Letting Go (a little) of the Dream, plus a book review of Yes, Please by Amy Poehler

Boy did this book pull me out of a funk as I recovered from surgery. Do yourself a favor: listen to the audiobook. One of the few times when I think reading a book would be kind of a waste is in the case of memoirs read by comedians. I just put Amy Schumer’s, both of Mindy Kaling’s, and Tina Fey’s even though I’ve already read hers. It’s like listening to a combination of a stand-up and a master class, laughing and learning in (in my case) 30-minute increments for days on end. I looked forward to the drive to and from work and often wished the commute was longer just so I could listen to more, and was so sad when it was over.

On top of a lot of laughs and a dash of inside-information about a few celebrites (SNL hosts and colleagues as well as Parks and Recreation castmates), Poehler has some sage career advice that applies not just to aspiring actors and creative types but ambitious people in general. The thing that has stayed with me most is what she said about “treating your career like a bad boyfriend.”

“Your career won’t take care of you. It won’t call you back or introduce you to its parents.Your career will openly flirt with other people while you are around. It will forget you birthday and wreck your car. Your career will blow you off if you call it too much. It’s never going to leave its wife.Your career is fucking other people and everyone knows but you. Your career will never marry you. (…) If your career is a bad boyfriend, it is healthy to remember you can always leave and go sleep with somebody else.”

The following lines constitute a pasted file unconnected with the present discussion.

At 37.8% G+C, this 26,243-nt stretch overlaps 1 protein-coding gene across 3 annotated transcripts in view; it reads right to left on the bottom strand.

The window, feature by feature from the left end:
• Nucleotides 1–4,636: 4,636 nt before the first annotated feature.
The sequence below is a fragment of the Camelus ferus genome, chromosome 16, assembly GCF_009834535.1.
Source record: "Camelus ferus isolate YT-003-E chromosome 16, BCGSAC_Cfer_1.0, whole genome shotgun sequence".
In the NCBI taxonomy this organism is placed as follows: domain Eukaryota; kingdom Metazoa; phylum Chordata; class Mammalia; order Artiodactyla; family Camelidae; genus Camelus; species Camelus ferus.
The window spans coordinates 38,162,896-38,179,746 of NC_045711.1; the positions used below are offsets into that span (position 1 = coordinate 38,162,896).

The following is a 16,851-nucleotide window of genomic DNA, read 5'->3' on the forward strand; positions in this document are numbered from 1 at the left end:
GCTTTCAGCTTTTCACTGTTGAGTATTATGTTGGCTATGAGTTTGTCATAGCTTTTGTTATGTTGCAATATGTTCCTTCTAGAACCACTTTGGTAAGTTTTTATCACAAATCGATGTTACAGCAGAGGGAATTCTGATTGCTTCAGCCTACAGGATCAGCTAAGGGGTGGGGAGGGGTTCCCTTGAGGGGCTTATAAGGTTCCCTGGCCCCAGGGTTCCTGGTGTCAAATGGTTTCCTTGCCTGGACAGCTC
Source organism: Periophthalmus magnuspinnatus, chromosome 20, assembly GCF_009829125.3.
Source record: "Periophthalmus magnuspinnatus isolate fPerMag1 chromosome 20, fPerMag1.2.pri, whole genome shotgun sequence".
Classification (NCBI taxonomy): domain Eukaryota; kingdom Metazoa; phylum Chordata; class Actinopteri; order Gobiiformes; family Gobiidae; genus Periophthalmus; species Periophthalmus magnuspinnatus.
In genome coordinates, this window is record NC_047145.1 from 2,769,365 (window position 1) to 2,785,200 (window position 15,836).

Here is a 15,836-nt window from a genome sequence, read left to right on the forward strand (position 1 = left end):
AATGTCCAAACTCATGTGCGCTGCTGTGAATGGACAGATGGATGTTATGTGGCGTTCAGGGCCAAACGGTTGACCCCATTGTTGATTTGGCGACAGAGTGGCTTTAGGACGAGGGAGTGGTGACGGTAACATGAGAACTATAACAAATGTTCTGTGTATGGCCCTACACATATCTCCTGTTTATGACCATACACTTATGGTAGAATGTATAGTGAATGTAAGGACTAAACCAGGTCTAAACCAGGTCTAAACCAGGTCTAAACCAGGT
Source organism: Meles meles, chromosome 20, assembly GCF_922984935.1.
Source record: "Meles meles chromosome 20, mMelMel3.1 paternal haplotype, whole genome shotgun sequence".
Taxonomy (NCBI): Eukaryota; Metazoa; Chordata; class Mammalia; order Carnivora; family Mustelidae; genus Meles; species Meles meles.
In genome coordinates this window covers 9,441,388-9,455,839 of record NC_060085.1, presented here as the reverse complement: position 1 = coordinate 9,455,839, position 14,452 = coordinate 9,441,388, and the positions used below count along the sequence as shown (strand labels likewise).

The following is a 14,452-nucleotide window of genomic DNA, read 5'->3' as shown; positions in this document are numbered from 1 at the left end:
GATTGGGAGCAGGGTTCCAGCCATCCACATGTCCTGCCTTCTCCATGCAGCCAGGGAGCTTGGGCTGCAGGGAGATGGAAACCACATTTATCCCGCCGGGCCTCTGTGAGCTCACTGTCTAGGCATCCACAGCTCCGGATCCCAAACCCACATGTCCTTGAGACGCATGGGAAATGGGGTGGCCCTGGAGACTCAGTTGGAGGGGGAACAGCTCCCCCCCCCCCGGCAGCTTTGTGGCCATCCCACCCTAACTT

Her point in all this is to have the dream, but don’t hold on so tight to it that the energy you put out is desperate. Because we all know, ain’t nothing sexy about desperation. It’s something I need to work on. For so long all I’ve wanted is to be able to write full-time, to be a book-a-year author who supports herself through writing. So after Friends and Other Liars was not a huge success, and while my second book is out on submission seemingly for the rest of my life, I got pretty depressed. I tried to be positive, and did like a million visualizations a day to try to manifest this, but I’ve been holding on to it so tight that I’m probably scaring it away. Poehler encourages her readers to just “do the thing” and not the “worrying about the thing, and criticizing the thing,” to enable you to be in the moment. Because, and this quote has stayed with me, “You have to be where you are to get where you want to go.” The present is not just something to get through, it’s absolutely necessary for me to be here, to “bake in the oven,” before I’m ready to be eaten. I turned that into a weird metaphor, but you get what I’m saying.

There were many more impactful moments in this book. I absolutely loved it and will definitely re-listen when I need a reminder to just chill the fuck out and live the life I have now.

Five stars!

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